corporations, municipal governments,
unions of cops and correctional officers,
and other parties. The more people are
locked up, the more money is made.
This incentivizes police forces to lock
up people whether or not they were
doing something wrong. As the primary
tool of the white supremacist state,
incarceration specifically targets black
communities, filling neighborhoods with
police and leaving gaping holes in the
communities and families where people
once were.
Outside of these communities,
though, there are no witnesses to the
consequences. This is tactical. Those
who run the Prison Industrial Complex

do not want the unaffected to see what
happens behind those walls; if they did,
the lies about the necessity of the system
would be a lot harder to maintain.
Prisoners are often tortured and raped,
with no avenue of defending themselves
against such abuses. They are fed food
with practically no nutritional value,
and have healthcare that falls far below
the status quo of quality of healthcare
for those who possess it in the United
States. Prisoners have restricted
visitation hours, usually no more than
four hours a month, and visitors must
be approved in advance and searched
entirely before entering. Many prisoners
are not even allowed to have visitation
hours, and instead have allotted time
to speak with family members over
video call. Birthdays and holidays are
spent squinting through a camera.
These video call services are provided
by corporations who make money from
this arrangement. The situation can
be worse for women in prison who are
at higher risk of being physically and
sexually abused by male guards, and
even worse for trans women who are
often placed in prisons that do not align
with their gender, leading to horrific
abuse. Trans men and other gender
nonconforming people also face these
problems. Prisoners can be indefinitely
placed in solitary confinement at the
whim of authorities, in which they are
allowed absolutely no contact with
anyone. The psychological terror of this
state of being is unimaginable for all
except for those who live it. Life after
prison is also immensely difficult--as
formerly incarcerated people can legally
be denied jobs, housing, and the right
to vote. Additionally, social support

systems that were in place before one’s
incarceration are often absent upon
release, compounding the PTSD that
commonly results from being behind
bars. For these reasons, it is common that
previously incarcerated people often end
up back in prison, creating a vicious cycle
that locks people into prisons for life.
Prisons need to be abolished. These
people need to be freed. For those who
look past the invisibility of the Prison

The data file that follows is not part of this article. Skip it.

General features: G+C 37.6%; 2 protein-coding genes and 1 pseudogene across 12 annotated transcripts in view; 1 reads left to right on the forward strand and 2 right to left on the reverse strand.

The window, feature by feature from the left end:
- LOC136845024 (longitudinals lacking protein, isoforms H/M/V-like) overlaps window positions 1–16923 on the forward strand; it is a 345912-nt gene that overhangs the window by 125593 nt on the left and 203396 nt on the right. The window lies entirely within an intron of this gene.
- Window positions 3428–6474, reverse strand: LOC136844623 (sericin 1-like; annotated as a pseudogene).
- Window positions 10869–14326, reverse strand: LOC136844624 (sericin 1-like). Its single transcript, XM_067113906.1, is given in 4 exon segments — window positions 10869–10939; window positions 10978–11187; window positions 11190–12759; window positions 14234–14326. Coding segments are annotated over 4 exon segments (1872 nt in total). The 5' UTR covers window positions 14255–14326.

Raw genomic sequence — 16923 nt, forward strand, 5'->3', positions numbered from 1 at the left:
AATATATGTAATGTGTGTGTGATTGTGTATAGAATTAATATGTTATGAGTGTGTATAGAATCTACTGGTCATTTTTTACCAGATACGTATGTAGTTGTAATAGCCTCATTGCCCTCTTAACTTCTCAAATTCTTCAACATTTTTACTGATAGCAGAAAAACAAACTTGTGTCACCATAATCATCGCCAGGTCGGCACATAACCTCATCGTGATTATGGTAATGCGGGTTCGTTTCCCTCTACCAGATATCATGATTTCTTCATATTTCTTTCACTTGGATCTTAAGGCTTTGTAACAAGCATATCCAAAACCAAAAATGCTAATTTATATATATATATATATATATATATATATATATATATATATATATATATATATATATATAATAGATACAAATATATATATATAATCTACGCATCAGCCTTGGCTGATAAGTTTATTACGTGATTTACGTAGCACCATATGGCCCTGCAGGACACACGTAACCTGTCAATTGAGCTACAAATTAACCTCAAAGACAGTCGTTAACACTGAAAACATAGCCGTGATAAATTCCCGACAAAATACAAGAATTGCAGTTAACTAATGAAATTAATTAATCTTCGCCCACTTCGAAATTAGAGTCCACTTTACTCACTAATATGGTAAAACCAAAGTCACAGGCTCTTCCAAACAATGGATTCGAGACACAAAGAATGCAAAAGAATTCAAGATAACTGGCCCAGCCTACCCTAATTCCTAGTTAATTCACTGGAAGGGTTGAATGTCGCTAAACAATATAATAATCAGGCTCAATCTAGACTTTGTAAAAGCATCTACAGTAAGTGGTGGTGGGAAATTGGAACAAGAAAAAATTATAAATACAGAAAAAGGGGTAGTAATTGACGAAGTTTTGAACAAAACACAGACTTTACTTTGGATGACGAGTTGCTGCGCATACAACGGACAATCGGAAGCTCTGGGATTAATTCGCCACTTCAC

Industrial Complex, the situation is
clearly getting worse.
To understand the abolitionist necessity
and the potency of a prison-free future,
we first have to understand how and
why the prison emerged as a method of
racial control that remains closely tied to
capitalism.2 As it so happens, the history
of the prison is closely linked to two
modern beliefs: the idea that as human
beings we possess inalienable rights and
liberties; and the idea that time operates
as currency under capitalism. In the
pre-modern and early modern period,
corporal punishment was the principal
method of social control, designed to
publicly make an example out of an
individual. But imprisonment introduced
a new framework in which the ‘criminal’,
having wrought some damage on
society, pays penance with time behind
bars, deprived of rights and liberties.
Linked as it was to the ideas of liberalism
and commodification of human life, the
adoption of the prison as the primary
method of social control, unsurprisingly,
2 | When we refer to capitalism, we generally refer to the profitdriven economic system that exploits, disposes of, and dispossesses swathes of society and the lands, waters, and species of
our world. We specify that capitalism is racial because black
and brown people around the world are disproportionately the
targets of the greatest harms in this system.

has always been intentionally racialized.
The modern prison can be conceived
of as an afterlife of the institution that
came before it – slavery. Enslaved people
were held against their will, confined in
their location, forced to labor without
payment, isolated from the outside
world, and dependent on their landowning oppressors. The institution
of slavery was upheld by the law and
enforced by slave patrols (early iterations
of police forces). Many of the conditions
of enslavement are found in today’s